When faced with exceptionally tricky ensembles, dressing sans handmaid is no easy feat.
In Sofia Coppola’s cinematic portrait of Marie Antoinette, a baby-faced Kirsten Dunst discovers—on her first morning in Versailles—the court’s tedious process for the simple task of getting dressed. As she stands shivering in her birthday suit, the young royal’s various layers of garments are passed down a long line of ladies-in-waiting before she can finally wear them. “This is ridiculous!” exclaims the frustrated and freezing Dauphine.
Comically complicated it may be, but many a modern-day fashionable woman probably wishes she could nab one of Dunst’s ladies for her own use, because even without the crinolines and petticoats, getting dolled up on your own isn’t easy. From zippers that stick to tiny hooks and eyes, evening gowns are often a battle for stylish single girls (and some married ones too). In fact, unless you opt for simple jersey or slip dresses, donning a high-fashion look sans assistance can prove a veritable minefield of potential disasters.
Cecilia Dean, who often favors intricately constructed pieces from Christian Lacroix and Rodarte, has made her share of trips down to her doormen to be zipped up or corseted. “They’re always accommodating, and I think they get a real kick out of it,” she says. “I’m sure it’s a lot more exciting than what normally happens to you as a doorman.” But even this extra set of hands is not enough for some of Dean’s more extravagant choices. “Alexander McQueen is supertricky,” she notes. “I would actually never attempt getting into one of his gowns without at least two other people there.”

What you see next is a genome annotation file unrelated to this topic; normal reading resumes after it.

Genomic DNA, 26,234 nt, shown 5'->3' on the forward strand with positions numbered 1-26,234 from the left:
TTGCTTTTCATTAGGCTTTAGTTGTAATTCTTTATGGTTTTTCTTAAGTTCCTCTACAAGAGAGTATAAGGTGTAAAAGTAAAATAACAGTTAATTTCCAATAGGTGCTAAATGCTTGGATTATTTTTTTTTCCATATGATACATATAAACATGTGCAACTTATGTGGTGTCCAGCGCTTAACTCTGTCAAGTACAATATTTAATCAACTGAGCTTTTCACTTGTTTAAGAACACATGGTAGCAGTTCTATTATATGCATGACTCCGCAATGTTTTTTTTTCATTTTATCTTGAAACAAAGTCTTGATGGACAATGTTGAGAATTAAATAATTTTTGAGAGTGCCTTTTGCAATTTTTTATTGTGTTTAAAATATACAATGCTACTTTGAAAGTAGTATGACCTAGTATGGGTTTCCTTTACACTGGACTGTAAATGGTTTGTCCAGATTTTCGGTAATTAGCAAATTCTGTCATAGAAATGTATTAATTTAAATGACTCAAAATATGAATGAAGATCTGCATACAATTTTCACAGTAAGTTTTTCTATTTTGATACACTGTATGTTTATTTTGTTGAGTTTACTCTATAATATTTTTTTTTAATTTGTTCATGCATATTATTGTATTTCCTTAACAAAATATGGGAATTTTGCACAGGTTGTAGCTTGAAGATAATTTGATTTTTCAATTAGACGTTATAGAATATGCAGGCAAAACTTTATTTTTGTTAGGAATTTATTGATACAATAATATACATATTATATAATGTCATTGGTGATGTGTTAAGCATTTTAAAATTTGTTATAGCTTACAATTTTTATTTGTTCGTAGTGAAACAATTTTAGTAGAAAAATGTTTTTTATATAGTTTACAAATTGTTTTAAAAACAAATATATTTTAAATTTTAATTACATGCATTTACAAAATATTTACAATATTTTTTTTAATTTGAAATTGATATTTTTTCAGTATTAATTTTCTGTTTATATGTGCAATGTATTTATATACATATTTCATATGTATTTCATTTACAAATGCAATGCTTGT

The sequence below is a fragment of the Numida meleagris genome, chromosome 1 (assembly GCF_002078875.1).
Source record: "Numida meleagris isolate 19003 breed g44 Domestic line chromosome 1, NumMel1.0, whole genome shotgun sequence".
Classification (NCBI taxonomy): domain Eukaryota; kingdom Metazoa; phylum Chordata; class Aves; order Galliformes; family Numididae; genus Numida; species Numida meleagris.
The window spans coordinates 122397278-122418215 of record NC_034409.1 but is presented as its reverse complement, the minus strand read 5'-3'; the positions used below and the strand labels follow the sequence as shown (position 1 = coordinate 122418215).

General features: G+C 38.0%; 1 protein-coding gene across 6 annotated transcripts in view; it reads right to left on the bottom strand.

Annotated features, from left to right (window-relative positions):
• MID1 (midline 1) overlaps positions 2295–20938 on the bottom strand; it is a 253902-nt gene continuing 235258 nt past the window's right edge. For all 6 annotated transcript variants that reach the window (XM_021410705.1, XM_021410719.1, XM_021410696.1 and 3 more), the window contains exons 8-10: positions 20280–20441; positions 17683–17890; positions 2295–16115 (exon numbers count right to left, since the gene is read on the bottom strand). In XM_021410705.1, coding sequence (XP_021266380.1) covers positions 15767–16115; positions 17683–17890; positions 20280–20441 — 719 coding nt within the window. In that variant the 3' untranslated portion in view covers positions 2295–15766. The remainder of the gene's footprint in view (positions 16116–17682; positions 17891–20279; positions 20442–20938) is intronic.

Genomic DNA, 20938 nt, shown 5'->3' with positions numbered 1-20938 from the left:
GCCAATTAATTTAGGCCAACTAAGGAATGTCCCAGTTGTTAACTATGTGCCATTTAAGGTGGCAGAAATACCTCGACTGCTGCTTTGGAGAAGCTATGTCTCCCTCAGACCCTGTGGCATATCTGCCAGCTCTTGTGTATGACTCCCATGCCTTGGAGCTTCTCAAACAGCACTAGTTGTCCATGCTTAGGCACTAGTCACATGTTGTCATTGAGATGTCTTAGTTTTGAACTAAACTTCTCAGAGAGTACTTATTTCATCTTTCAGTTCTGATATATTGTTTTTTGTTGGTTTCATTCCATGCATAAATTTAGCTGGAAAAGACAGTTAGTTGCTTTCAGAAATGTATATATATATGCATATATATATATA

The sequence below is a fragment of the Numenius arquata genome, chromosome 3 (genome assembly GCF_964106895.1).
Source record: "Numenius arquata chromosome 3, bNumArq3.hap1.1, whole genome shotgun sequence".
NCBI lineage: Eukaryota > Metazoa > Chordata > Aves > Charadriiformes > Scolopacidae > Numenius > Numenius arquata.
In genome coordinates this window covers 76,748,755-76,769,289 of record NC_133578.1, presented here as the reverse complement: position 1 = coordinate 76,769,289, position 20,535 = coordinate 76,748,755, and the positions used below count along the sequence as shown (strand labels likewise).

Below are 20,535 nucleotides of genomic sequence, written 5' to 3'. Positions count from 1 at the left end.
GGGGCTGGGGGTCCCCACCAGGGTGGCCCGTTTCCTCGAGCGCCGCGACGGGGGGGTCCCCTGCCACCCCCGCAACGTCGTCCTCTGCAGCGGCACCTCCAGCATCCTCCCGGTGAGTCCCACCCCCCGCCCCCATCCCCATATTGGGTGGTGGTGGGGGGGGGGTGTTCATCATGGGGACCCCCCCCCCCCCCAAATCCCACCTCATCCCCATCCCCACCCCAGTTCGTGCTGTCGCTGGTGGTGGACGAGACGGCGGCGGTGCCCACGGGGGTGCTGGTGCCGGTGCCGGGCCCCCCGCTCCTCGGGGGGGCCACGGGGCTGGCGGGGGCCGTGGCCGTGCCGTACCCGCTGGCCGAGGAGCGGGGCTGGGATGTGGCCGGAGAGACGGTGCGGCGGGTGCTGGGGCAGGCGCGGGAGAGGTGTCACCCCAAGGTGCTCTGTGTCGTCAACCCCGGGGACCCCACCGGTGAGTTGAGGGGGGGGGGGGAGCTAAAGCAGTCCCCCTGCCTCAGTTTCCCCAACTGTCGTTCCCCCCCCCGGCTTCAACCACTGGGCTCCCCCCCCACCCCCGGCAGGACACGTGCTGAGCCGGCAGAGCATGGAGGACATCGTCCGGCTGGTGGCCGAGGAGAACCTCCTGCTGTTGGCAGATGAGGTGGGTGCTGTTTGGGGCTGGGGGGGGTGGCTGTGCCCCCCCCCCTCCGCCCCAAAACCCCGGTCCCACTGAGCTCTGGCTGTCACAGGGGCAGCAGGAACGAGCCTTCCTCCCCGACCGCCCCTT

Other women have chosen to eschew inexperienced fingers altogether. “Some dresses are just way too complicated for a doorman,” says Jennifer Williams, PR manager for Carolina Herrera. Case in point: a poppy-print cocktail dress from Herrera’s fall 2007 collection. With a back full of bows, zippers, hooks and eyes, and snaps, the seemingly innocent-looking frock takes such mastery to put on and remove that Williams’s coworker Phoebe Gubelmann was trapped in it one evening. Luckily for her, the two women live a mere half block away from each other.
“It was the end of a crazy Fashion Week, and all she wanted to do was get out of the dress,” recalls Williams, who had helped Gubelmann into it at the office before she left. “I was in bed when she called and asked, ‘Will you meet me halfway?’” So Williams got out of bed and met Gubelmann on the street to undo the back. “It was the saddest thing. She was like, ‘Can you please get me out? I just want to go home and go to bed. My doorman can’t do it.’” The incident sealed their fates; ever since, the two make plans to rendezvous outside midway between their apartments (with a coat or other cover-up to provide sufficient camouflage for partially undone ensembles) whenever they have a big event.